Article 370 among other issues declared taboo for college event

Pune: The organizers of ‘Firodiya Karandak’, a popular inter-collegiate drama competition, have decided not to allow plays dealing with “sensitive” subjects such as Babri Masjid, Article 370, Hindu-Muslim relations or caste dynamics.
The annual competition, which began over four decades ago and always draws a full house, will be held in the first week of February. Rules for the event were released on Wednesday.
“To maintain social harmony and law and order, the organizers, from this year, have decided not to permit entries with sensitive subjects like Hindu-Muslim, Jammu & Kashmir, Article 370, India-Pakistan, Ram Mandir and Babri Masjid or the subjects that comment on any caste or religion,” said a rule.
If a group presents a play on any such subject, it would be disqualified, the rules warned.
When contacted, chief organizer of the competition Ajinkya Kulkarni said, “Being too young and amateur, participants do not have the knowledge and the depth required to handle such sensitive issues.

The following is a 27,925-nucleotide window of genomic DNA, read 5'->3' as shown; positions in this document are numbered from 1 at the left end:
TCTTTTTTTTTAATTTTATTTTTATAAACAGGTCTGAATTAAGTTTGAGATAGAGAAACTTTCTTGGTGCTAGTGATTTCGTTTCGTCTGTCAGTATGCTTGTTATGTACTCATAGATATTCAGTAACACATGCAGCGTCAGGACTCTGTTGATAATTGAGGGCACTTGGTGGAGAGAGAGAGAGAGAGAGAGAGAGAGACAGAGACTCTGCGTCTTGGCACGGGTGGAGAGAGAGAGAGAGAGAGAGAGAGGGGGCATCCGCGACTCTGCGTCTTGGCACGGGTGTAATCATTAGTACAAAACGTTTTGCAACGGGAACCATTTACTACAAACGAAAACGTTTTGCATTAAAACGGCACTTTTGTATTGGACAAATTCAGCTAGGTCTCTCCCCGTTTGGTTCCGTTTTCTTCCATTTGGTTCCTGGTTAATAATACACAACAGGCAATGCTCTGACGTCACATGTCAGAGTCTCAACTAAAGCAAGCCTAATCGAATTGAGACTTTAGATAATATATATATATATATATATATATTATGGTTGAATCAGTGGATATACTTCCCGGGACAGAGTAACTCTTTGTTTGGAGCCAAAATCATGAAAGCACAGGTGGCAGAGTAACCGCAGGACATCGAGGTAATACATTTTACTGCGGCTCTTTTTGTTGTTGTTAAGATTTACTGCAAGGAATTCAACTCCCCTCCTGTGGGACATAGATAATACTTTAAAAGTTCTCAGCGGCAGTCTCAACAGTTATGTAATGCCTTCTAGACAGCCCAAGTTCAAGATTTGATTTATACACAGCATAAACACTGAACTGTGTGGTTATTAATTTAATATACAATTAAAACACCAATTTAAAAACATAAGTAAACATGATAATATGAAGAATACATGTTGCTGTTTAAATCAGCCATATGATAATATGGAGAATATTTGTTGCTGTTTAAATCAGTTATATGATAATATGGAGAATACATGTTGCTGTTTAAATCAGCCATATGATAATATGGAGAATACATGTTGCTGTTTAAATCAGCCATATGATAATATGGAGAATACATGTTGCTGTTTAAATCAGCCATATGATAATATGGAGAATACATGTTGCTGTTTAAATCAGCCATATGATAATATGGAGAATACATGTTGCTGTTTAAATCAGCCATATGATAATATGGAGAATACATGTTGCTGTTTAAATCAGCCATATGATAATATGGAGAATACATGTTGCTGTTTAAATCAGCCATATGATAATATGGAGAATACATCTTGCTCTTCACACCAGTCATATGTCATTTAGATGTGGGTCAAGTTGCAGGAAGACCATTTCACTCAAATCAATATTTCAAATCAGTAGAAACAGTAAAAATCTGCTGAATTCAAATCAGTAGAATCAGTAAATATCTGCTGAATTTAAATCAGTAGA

“Students are unaware of consequences if something unwarranted is said on this platform, which has a certain legacy, and as organizers the responsibility lies with us,” he said.
The rules do not say that a play should not mention a particular religion, but it must not create ill-feelings against any religion, he said.
Firodiya Karandak is a platform for showcasing artistic talent and not political leanings, Kulkarni added.
“In the last three or four years, we saw that participants came with subjects which have been done do death, commenting on religious and caste lines,” he said.
Generally students favour subjects related to current issues in the country, he said.
“My question to students is, are farmer suicides, drought, economy, unemployment, quality of education not current issues? Why only subjects with comment on religion and caste interest them?” Kulkarni asked.
A bar against a few “sensitive” issues was not curtailment of students’ freedom of expression, he argued.
The competition’s format allows presentation of a hodge-podge act combining theatre, music and other fine arts.

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